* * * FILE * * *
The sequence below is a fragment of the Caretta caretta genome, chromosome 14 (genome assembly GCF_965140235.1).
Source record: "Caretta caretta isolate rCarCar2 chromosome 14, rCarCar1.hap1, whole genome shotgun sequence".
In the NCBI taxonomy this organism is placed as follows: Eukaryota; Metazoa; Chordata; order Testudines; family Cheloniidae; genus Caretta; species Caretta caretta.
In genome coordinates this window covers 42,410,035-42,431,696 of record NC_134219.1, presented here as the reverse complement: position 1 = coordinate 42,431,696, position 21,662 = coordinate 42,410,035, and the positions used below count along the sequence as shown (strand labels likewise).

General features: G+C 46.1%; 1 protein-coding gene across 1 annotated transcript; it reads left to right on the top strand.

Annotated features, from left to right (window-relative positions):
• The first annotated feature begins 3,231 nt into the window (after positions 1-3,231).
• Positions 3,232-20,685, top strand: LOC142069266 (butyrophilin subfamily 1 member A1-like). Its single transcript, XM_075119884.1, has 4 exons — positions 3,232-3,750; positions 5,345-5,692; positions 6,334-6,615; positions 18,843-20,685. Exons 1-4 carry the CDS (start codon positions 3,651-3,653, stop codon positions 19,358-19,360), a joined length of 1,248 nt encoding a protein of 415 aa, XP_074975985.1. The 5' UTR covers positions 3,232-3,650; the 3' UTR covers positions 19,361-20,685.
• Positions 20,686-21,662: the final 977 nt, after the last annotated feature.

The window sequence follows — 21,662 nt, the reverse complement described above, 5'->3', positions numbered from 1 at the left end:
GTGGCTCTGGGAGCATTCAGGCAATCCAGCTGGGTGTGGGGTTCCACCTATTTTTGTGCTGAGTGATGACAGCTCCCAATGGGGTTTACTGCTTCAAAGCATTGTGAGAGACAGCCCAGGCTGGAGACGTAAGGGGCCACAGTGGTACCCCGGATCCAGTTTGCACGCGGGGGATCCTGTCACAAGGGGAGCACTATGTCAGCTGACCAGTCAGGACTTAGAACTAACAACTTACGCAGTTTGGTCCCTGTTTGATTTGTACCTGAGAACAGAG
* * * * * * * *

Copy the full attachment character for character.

The sequence below is a fragment of the Caretta caretta genome, chromosome 14 (genome assembly GCF_965140235.1).
Source record: "Caretta caretta isolate rCarCar2 chromosome 14, rCarCar1.hap1, whole genome shotgun sequence".
In the NCBI taxonomy this organism is placed as follows: Eukaryota; Metazoa; Chordata; order Testudines; family Cheloniidae; genus Caretta; species Caretta caretta.
In genome coordinates this window covers 42,410,035-42,431,696 of record NC_134219.1, presented here as the reverse complement: position 1 = coordinate 42,431,696, position 21,662 = coordinate 42,410,035, and the positions used below count along the sequence as shown (strand labels likewise).

General features: G+C 46.1%; 1 protein-coding gene across 1 annotated transcript; it reads left to right on the top strand.

Annotated features, from left to right (window-relative positions):
• The first annotated feature begins 3,231 nt into the window (after positions 1-3,231).
• Positions 3,232-20,685, top strand: LOC142069266 (butyrophilin subfamily 1 member A1-like). Its single transcript, XM_075119884.1, has 4 exons — positions 3,232-3,750; positions 5,345-5,692; positions 6,334-6,615; positions 18,843-20,685. Exons 1-4 carry the CDS (start codon positions 3,651-3,653, stop codon positions 19,358-19,360), a joined length of 1,248 nt encoding a protein of 415 aa, XP_074975985.1. The 5' UTR covers positions 3,232-3,650; the 3' UTR covers positions 19,361-20,685.
• Positions 20,686-21,662: the final 977 nt, after the last annotated feature.

The window sequence follows — 21,662 nt, the reverse complement described above, 5'->3', positions numbered from 1 at the left end:
GTGGCTCTGGGAGCATTCAGGCAATCCAGCTGGGTGTGGGGTTCCACCTATTTTTGTGCTGAGTGATGACAGCTCCCAATGGGGTTTACTGCTTCAAAGCATTGTGAGAGACAGCCCAGGCTGGAGACGTAAGGGGCCACAGTGGTACCCCGGATCCAGTTTGCACGCGGGGGATCCTGTCACAAGGGGAGCACTATGTCAGCTGACCAGTCAGGACTTAGAACTAACAACTTACGCAGTTTGGTCCCTGTTTGATTTGTACCTGAGAACAGAG